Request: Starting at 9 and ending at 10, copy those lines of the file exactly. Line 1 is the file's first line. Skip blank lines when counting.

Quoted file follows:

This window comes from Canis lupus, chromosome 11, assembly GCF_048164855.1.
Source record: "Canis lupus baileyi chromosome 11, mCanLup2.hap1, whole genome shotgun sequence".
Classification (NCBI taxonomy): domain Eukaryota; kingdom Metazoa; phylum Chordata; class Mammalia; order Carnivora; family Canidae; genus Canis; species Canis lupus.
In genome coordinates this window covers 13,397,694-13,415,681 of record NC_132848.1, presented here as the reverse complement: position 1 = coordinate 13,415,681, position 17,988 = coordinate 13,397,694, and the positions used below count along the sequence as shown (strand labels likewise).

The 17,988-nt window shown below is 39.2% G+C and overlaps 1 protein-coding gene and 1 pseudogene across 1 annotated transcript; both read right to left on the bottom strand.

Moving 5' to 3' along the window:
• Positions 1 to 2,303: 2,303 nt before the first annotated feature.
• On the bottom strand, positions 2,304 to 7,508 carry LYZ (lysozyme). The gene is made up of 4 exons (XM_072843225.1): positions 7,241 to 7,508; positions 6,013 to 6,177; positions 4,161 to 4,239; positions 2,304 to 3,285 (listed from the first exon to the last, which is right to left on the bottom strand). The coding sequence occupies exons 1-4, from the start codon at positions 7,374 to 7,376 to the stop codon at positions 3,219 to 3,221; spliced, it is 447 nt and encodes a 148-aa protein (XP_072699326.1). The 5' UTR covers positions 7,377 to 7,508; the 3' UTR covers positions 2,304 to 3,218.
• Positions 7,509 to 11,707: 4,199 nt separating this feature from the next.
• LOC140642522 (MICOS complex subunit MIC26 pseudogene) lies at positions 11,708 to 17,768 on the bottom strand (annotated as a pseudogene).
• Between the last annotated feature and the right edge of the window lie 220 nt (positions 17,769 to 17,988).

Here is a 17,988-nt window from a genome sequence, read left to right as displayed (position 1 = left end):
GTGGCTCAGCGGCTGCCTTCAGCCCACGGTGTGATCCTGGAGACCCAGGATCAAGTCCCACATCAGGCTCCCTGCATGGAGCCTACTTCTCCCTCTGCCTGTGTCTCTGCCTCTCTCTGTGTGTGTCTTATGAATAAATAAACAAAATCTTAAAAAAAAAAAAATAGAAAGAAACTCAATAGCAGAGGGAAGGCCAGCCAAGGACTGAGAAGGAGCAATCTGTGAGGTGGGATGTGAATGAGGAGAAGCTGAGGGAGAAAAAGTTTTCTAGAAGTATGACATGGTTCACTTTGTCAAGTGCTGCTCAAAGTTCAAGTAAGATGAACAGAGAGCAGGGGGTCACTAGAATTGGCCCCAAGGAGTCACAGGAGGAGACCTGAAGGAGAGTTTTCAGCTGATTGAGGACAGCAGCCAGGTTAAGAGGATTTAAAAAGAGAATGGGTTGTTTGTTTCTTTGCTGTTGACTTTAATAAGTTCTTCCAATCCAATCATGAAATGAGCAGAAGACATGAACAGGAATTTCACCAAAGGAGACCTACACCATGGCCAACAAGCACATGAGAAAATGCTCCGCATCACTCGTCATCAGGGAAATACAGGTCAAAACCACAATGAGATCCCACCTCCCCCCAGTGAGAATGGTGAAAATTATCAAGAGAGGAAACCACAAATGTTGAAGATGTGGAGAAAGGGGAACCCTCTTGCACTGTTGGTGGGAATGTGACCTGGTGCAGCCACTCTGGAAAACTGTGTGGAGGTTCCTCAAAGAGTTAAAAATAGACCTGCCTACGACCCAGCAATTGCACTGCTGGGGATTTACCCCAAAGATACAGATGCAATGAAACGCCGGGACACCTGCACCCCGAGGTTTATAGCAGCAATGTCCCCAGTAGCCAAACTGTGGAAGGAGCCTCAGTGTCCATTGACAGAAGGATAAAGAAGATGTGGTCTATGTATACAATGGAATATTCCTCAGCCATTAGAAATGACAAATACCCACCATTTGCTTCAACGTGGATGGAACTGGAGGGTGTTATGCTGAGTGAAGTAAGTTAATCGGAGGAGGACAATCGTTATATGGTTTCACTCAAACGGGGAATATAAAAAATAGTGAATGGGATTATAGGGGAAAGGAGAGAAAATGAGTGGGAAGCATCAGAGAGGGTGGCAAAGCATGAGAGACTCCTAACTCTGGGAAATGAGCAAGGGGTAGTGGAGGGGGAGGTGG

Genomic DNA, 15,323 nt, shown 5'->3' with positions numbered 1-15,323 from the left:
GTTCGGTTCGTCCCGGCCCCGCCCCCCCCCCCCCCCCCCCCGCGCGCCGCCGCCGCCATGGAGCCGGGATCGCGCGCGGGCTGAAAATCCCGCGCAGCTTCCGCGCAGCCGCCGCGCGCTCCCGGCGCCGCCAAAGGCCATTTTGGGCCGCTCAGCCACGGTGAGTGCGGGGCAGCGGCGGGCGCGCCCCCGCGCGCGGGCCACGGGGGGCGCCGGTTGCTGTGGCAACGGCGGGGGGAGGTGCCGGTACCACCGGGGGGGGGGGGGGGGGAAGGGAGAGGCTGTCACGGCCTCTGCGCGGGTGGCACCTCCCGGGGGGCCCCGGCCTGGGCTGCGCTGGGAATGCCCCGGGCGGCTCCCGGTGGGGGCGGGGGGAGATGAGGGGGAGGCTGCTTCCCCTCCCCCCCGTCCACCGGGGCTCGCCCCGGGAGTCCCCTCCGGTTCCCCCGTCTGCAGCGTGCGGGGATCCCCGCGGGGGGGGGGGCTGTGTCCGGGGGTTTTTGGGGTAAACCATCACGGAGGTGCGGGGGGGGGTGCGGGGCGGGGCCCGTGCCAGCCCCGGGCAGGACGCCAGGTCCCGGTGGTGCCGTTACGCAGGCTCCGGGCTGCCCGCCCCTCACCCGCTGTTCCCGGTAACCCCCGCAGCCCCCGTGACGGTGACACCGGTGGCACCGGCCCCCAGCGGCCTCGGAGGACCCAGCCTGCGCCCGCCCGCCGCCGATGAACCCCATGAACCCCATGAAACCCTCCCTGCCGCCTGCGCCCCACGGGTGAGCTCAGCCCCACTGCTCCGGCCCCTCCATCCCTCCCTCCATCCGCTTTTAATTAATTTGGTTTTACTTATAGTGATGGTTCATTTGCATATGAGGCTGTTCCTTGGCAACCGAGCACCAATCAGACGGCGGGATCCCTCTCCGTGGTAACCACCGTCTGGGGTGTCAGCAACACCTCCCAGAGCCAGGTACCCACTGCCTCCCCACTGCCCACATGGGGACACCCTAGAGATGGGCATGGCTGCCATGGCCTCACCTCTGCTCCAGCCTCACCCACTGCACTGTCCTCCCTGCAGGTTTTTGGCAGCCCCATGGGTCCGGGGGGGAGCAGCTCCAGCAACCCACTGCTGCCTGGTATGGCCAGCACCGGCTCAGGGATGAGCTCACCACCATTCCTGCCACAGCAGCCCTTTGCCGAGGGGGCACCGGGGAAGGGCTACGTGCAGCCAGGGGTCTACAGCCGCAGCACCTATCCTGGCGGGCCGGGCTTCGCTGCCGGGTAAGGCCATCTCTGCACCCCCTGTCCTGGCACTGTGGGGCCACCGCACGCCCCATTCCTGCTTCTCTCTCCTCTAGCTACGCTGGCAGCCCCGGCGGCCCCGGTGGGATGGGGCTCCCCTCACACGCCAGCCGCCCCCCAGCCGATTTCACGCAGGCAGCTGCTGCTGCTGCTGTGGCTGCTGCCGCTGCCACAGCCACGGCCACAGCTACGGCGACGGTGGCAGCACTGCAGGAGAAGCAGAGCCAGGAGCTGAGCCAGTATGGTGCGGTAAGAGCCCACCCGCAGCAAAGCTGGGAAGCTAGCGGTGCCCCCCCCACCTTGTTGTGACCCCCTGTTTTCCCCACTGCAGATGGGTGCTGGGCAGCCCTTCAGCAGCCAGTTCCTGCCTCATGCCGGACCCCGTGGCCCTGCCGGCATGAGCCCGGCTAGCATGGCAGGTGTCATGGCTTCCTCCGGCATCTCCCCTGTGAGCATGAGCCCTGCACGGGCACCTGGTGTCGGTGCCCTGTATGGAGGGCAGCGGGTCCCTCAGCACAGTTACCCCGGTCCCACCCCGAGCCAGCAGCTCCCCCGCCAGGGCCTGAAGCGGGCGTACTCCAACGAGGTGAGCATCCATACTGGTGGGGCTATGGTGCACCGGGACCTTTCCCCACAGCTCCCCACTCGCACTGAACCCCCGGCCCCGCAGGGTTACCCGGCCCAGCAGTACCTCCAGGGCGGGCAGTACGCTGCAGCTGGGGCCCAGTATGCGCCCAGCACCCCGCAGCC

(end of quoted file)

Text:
• Positions 7,509 to 11,707: 4,199 nt separating this feature from the next.
• LOC140642522 (MICOS complex subunit MIC26 pseudogene) lies at positions 11,708 to 17,768 on the bottom strand (annotated as a pseudogene).